The Prime Minister has been accused of abandoning the UK’s position as a climate leader for short-term political gain as he appears set to dilute environmental policies designed to make the country a net-zero economy.
The BBC reported that Rishi Sunak will announce a delay to the phasing out of new petrol and diesel cars, weaken the phasing out of gas boilers by 2035, and abandon plans to introduce energy-efficient regulations on homes.
He is also expected to delay a ban on off-grid oil boilers while saying there will be no extra taxes on flying or policies to encourage diet change or carpooling.
— Chris Skidmore (@CSkidmoreUK) September 19, 2023
Chris Skidmore, the Conservatives’ net zero champion, said: “If this is true, the decision will cost the UK jobs, inward investment and future economic growth that could have been ours by committing to the industries of the future.
“It will potentially destabilise thousands of jobs and see investment go elsewhere.
“And, ultimately, the people who will pay the price for this will be householders, whose bills will remain higher as a result of inefficient fossil fuels and being dependent on volatile international fossil fuel prices.”
The Prime Minister was said to be “on the wrong side of history” by Luke Murphy, of the Institute for Public Policy Research, who said the move will be bad for consumers, the environment, the economy and for the Conservatives’ electoral prospects.
Ben Goldsmith, chairman of the Conservative Environment Network, echoed those words, adding: “People of all political persuasions want immediate action. They want nature restored and the climate problem solved.
“They know that the solutions are cleaner, better and increasingly cheaper than the polluting industries which stand to benefit from continued inaction.”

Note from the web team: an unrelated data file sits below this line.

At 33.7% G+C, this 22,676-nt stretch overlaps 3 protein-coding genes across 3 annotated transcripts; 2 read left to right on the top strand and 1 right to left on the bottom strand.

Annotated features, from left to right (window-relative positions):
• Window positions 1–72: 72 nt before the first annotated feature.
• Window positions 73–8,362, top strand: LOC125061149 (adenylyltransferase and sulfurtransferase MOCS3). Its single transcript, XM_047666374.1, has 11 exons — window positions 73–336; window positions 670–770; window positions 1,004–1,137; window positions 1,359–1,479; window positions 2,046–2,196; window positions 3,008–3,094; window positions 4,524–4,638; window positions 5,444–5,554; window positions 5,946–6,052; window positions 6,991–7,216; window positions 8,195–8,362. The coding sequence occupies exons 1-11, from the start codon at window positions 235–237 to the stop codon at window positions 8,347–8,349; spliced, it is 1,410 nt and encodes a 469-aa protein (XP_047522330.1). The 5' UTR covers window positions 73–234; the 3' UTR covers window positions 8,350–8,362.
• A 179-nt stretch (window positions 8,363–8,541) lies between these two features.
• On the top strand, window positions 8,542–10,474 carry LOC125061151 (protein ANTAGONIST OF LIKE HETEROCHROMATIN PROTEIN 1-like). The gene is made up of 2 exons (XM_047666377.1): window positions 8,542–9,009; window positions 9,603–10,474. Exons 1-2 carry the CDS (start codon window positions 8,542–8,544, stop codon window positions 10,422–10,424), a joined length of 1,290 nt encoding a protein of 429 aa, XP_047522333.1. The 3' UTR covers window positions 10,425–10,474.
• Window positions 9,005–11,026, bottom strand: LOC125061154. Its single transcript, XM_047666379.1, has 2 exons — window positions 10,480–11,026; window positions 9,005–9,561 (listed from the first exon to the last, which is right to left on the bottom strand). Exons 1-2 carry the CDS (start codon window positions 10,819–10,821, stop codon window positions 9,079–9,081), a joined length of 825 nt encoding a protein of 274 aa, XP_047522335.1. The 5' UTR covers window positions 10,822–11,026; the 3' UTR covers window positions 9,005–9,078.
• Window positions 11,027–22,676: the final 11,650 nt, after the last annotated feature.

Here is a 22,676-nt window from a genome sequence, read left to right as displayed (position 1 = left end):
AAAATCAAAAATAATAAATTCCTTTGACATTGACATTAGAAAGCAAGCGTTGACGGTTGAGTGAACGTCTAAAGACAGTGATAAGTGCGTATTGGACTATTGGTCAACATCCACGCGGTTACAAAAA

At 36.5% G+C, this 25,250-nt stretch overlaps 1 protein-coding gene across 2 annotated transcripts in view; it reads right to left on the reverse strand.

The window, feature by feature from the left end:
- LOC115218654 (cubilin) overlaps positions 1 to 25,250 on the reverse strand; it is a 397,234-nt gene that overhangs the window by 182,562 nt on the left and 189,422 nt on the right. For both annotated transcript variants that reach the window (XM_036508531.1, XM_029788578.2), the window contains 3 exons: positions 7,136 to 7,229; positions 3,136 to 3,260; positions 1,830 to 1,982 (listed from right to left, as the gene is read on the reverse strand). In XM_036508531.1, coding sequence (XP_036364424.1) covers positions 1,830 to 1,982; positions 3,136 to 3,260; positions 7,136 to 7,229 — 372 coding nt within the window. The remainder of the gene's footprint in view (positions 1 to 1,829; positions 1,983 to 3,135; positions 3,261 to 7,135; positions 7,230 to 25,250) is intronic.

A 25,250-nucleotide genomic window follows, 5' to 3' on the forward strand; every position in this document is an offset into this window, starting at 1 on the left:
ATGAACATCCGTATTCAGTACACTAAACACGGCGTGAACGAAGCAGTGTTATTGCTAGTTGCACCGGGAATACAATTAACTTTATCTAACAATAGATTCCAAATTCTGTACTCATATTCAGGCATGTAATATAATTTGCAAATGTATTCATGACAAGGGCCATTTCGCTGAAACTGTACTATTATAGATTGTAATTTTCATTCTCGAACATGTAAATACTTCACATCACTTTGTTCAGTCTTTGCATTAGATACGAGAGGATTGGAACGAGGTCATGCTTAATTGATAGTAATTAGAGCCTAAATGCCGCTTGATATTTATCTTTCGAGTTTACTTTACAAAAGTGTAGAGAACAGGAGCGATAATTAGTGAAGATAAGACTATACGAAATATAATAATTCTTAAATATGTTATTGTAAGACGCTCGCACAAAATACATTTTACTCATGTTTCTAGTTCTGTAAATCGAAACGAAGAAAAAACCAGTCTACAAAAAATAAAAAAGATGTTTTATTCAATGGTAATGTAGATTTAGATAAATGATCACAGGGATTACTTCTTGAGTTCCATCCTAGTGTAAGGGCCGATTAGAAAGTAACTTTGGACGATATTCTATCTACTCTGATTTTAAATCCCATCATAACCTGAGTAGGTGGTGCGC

Mr Sunak is expected to set out his plans in a speech later this week, promising a “proportionate” approach to net zero.
He said he wants to “put the long-term interests of our country before the short-term political needs of the moment”, though his critics accuse him of doing exactly that with the proposed changes.
The BBC reported that he will use his speech to praise the UK as a climate leader while saying other countries need to pull their weight.
The leak came as nations gather in New York at the UN General Assembly, where climate action has been a key topic of discussion.
UN climate chief Simon Stiell said during an address on Tuesday evening: “No G7 country has yet over-delivered on climate.
“On the contrary, there is a lot more action needed, specifically from them. Is turning away from climate action in 2023 really leadership?”
Tom Rivett-Carnac, who was previously chief political strategist for the UN Framework on Climate Change, of which Mr Stiell is head, said: “The UK claims to be a global leader for the 21st century.
“Watering down climate commitments and disincentivising the industries of tomorrow for cynical short-term political reasons is not leadership, it is cowardice.”
The day before the UN General Assembly where climate is the critical topic not only is the UK PM not attending but now we see clear reneging on our Net Zero commitments. In the face of a deepening crisis what does this say to the world?
— Sir David King (@Sir_David_King) September 19, 2023
Mr Sunak’s change of direction is likely to frustrate his own advisers on the Climate Change Committee (CCC), who have repeatedly warned the Government it is drifting off track from its net zero path and making it more difficult to achieve by not developing electric vehicles (EVs) fast enough.
Nigel Topping, a member of the CCC who was a climate champion at Cop26 in Glasgow, said: “Constancy of policy purpose is the key to attracting investment in the energy transition and hence the key to competitiveness and jobs.
“Strong policy leadership has helped the UK build an impressive renewables capacity and recently contributed to major investments in battery and EV manufacturing.
“Any dilution of UK climate policy at this crucial time will send all the wrong signals to industry and push investment and jobs overseas into the the welcoming arms of our competitors.”